Narungga people have always lived on Yorke Peninsula. Their country extends as far north as
Port Broughton and east to the Hummock
Ranges. Their neighbours
were the Kaurna of the Adelaide Plains and the Nukunu to the north, with whom
the Narungga would meet for trade and ceremony. The Narungga nation was made up
of four clans, the Kurnara in the north of the peninsula, Windera in the east,
Wari in the west and Dilpa in the south.
We can rebuild a picture of the Narungga
lifestyle, customs and environment through various means:
- reading accounts of early European
travellers, settlers and missionaries;
- through interviews between Narungga people
and anthropologists in the late 1800's and early 1900's;
- through stories passed down to, and
recounted by, contemporary Aboriginal people;
- through the study of the materials left by
past generations of Narungga people.
The Narungga managed and preserved their
lands. They used fire to clear old grasses and promote fresh plant growth.
Fresh water rock holes were covered with slabs of stone or brushwood to keep
the water clean and to prevent animals from drinking from them. Track ways were
maintained through the thick mallee forests, linking places and people
throughout the peninsula.
Ceremony played an important role in their
lives. Corroborees and meetings were held to settle disagreements, for
initiation, marriage, trade, or to share stories and experiences. For instance,
the rain corroboree, or Munga corroboree, would be sung and danced to break a
drought. Large meetings would be held at various places such as Bubladowie
Waterhole (Pupuldawi) and Weavers Lagoon.
Ceremony played an important role in their lives
An early European settler who lived on
Moorowie Station saw many corroborees and wrote:
"...they were usually held at night. The men would dance around a fire and
imitate kangaroo hunts, fishing exploits or fights with other tribes. They used
to daub themselves with pipeclay and red ochre. The men would chant a kind of
song and the women sat around in a circle with a possum rug in their laps
rolled up to make a drum." (Carmichael 1988:3)
The Narungga had uses for a wide variety of
plants and animals. Roots, seeds and native fruits formed a significant part of
their diet. The following song tells of gathering quandongs:
Parabara wanarni tjindu kalala kambarni
(wild peach come sun light burn)
jarugareitija madeitja tjindu kalala
(go around and gather them sunlight burn)
Clothing was made from wallaby, kangaroo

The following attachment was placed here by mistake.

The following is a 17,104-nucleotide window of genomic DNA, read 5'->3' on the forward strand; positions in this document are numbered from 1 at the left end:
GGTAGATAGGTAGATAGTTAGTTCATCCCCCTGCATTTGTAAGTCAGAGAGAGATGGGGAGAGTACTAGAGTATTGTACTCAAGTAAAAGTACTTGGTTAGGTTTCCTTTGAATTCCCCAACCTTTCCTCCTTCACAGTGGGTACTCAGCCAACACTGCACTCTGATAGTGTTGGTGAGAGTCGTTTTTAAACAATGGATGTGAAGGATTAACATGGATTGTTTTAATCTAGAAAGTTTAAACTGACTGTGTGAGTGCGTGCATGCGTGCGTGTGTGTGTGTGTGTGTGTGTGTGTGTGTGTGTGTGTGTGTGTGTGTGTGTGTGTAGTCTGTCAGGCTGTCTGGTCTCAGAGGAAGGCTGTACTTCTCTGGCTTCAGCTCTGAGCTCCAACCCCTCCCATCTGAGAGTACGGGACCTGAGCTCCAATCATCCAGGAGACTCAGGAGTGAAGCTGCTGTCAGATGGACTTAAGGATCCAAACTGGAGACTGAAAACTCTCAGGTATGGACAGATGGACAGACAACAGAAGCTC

and possum skins while wood and roots were used as spears, digging sticks and
shields, and for constructing shelters and housing. Fishing and hunting nets
were made from a reed, Buntu Buntu, which women would prepare over several
days; picking it, drying it and rolling it into string.
A Wallaby skin rug (Marion Bay area)
A Narungga fishing net as drawn by Edward Snell in 1850
Their expertise at fishing was admired by
many of the early European settlers with butterfish, salmon, mullet and snapper
traded for tobacco and other supplies.
A swimmer would sometimes carry a bait fish
into deep water and return to shore where others would net the schools of fish
that would follow, or a spotter would signal from the cliff tops as to where
the schools of fish were.
Shell fish were also important in the
Narungga's diet. People would walk out onto the reefs at low tide to collect
periwinkles and warreners or dive into deeper water for abalone. The shells
would be put into string bags along with the occasional crab or crayfish and
carried back to camp.
Badara's bones lying in a salt lake near Marion Bay
The peninsula is criss crossed with stories
of the dreamtime with particular locations relating to the exploits of various
beings. Budera, Ngarna the powerful club thrower, Curlew the Owl, Bulgawan the
wicked old woman and Madjitju the bat man were some of the beings who lived on
the peninsula during the dreamtime. On a trip to Marion Bay
you might come across the small mud huts of the Illawari, the little people,
and see the bones of Badara lying in the middle of a salt lake. At Point Yorke
you might hear the evil spirit Wainjira breaking on the rocks.